While we never should have waited for 36 years after to acknowledge the wonderful career of Enith Brigitha, we will take the opportunity to celebrate Brigitha’s amazing accomplishments. Brigitha was born in the island of Curacao, in the Caribbean. When her parents divorced, she was relocated to the Netherlands. She went to her first Olympic Games in 1972 at the age of 17. Though she didn’t medal, she gained exposure and experience. After winning a gamut of individual national titles, and after winning a silver and bronze medal at the World Championships, Brigitha was awarded back-to-back “Dutch Sportswoman of the Year” in 1973 and 1974.
At the 1976 Olympic Games, Brigitha finally earned the first individual Olympic medals of her career, becoming the first black swimmer to medal. She finished 3rd in both the 100 and 200 freestyles. However, as mentioned earlier, Brigitha was only beaten by East German swimmers, with the one exception in the 200 freestyle, where USA’s Shirley Babashoff won silver.
Brigitha never officially won Olympic gold. She finally hung up her swimsuit a few years after the ’76 Olympics. But she found a way to give back to the swimming community, opening a swimming school in Curacao.
It’s hard to stomach that, despite the evidence, admissions, and documentation of systematic steroid use of the East Germans, no Olympic medals have been reissued. While so many swimmers have given up hope (the IOC cites a “8-year Rule” which, according to the Rutemiller article, “disallows any discussion of Olympic performances after eight years have passed,” though Rutemiller then argues that the IOC gave US gymnasts bronze medals 10 years after the Sydney Olympics), there is still an urgency and a fight to pursue the reissuing of these medals.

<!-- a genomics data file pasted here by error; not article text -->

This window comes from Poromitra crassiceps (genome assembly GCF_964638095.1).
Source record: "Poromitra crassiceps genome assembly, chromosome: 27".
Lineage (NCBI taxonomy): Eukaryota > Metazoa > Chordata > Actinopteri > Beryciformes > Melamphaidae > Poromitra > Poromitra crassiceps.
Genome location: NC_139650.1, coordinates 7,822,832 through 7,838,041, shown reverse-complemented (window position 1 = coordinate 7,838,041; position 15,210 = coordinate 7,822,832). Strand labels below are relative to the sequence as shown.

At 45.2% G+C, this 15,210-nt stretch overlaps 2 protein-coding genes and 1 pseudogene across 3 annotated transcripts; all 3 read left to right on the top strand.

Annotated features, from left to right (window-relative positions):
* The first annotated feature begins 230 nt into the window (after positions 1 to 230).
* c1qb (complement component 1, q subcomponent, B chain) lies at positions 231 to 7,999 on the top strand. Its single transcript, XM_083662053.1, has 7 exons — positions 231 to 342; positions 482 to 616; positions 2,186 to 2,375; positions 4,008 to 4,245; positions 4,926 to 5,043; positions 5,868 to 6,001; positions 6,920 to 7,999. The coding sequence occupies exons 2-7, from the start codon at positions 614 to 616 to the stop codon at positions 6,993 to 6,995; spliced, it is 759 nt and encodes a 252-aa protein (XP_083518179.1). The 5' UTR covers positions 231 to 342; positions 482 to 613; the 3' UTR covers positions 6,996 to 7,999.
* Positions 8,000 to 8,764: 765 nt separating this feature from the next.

“‘Everyone should be compensated somewhat or just acknowledged,’” Shirley Babashoff told Rutemiller in this article. “‘Even our own Olympic Committee should step up and have an event where they can invite those who are still alive and recognize them, perhaps with a commemorative medal… or at least say, 'We know that this has been hard for you.'”
We can’t erase the past. We can’t change what happened. But we acknowledge our mistakes. The fact that we continue making mistakes by not -- in the words of Babashoff -- “acknowledging” the rightful medal winners from the 1976 Olympic Games (and swimmers like Enith Brigitha) is wrong.
The facts are these:
East German swimmers were systematically doped throughout the 1970s.
Enith Brigitha lost to two East German swimmers in the 1976 Olympic Games, one of which admitted to being injected with steroids, during a time of which the doping was widespread.
“Part of it is that the institutions don’t want to rewrite record books,” Rutemiller says. “They just don’t know where to stop it. They can’t contain it because it would spill into another era. They’d rather just live with it.”
When doing research for this article, I saw on one website that Enith Brigitha considers herself an Olympic champion. Imagine that. I take solace that she doesn’t need a record book to know the truth.